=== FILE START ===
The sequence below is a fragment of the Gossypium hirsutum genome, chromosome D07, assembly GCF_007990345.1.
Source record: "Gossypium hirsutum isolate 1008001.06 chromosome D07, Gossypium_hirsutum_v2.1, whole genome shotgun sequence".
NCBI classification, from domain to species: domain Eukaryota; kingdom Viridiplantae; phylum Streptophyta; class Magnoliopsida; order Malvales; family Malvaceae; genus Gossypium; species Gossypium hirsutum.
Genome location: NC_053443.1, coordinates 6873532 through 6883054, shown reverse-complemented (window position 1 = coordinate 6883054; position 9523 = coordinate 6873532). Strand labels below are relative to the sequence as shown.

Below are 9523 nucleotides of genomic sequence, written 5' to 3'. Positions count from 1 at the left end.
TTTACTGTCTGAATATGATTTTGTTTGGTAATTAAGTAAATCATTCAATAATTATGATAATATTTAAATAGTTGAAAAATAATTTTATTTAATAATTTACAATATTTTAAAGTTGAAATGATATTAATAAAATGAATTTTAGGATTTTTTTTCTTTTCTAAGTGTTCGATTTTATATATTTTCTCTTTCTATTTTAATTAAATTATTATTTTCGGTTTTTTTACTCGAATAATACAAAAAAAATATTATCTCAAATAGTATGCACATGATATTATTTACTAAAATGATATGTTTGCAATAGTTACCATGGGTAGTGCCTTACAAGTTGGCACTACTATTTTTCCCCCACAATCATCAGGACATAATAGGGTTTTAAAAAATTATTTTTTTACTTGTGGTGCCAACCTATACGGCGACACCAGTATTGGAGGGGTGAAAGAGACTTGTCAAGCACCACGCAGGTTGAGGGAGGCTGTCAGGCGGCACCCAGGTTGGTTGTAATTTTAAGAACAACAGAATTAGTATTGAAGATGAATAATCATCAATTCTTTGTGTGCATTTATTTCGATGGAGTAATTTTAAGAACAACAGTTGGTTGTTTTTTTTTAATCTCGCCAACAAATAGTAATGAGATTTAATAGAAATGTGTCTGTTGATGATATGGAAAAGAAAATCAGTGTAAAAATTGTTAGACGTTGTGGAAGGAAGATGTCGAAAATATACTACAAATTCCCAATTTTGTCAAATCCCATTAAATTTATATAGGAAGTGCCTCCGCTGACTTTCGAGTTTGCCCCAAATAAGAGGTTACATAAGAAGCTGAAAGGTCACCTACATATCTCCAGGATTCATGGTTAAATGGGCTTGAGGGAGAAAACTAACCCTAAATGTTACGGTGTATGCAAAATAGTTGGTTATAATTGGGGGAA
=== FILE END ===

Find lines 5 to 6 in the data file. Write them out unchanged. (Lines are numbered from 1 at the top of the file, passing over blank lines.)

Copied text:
Below are 9523 nucleotides of genomic sequence, written 5' to 3'. Positions count from 1 at the left end.
TTTACTGTCTGAATATGATTTTGTTTGGTAATTAAGTAAATCATTCAATAATTATGATAATATTTAAATAGTTGAAAAATAATTTTATTTAATAATTTACAATATTTTAAAGTTGAAATGATATTAATAAAATGAATTTTAGGATTTTTTTTCTTTTCTAAGTGTTCGATTTTATATATTTTCTCTTTCTATTTTAATTAAATTATTATTTTCGGTTTTTTTACTCGAATAATACAAAAAAAATATTATCTCAAATAGTATGCACATGATATTATTTACTAAAATGATATGTTTGCAATAGTTACCATGGGTAGTGCCTTACAAGTTGGCACTACTATTTTTCCCCCACAATCATCAGGACATAATAGGGTTTTAAAAAATTATTTTTTTACTTGTGGTGCCAACCTATACGGCGACACCAGTATTGGAGGGGTGAAAGAGACTTGTCAAGCACCACGCAGGTTGAGGGAGGCTGTCAGGCGGCACCCAGGTTGGTTGTAATTTTAAGAACAACAGAATTAGTATTGAAGATGAATAATCATCAATTCTTTGTGTGCATTTATTTCGATGGAGTAATTTTAAGAACAACAGTTGGTTGTTTTTTTTTAATCTCGCCAACAAATAGTAATGAGATTTAATAGAAATGTGTCTGTTGATGATATGGAAAAGAAAATCAGTGTAAAAATTGTTAGACGTTGTGGAAGGAAGATGTCGAAAATATACTACAAATTCCCAATTTTGTCAAATCCCATTAAATTTATATAGGAAGTGCCTCCGCTGACTTTCGAGTTTGCCCCAAATAAGAGGTTACATAAGAAGCTGAAAGGTCACCTACATATCTCCAGGATTCATGGTTAAATGGGCTTGAGGGAGAAAACTAACCCTAAATGTTACGGTGTATGCAAAATAGTTGGTTATAATTGGGGGAA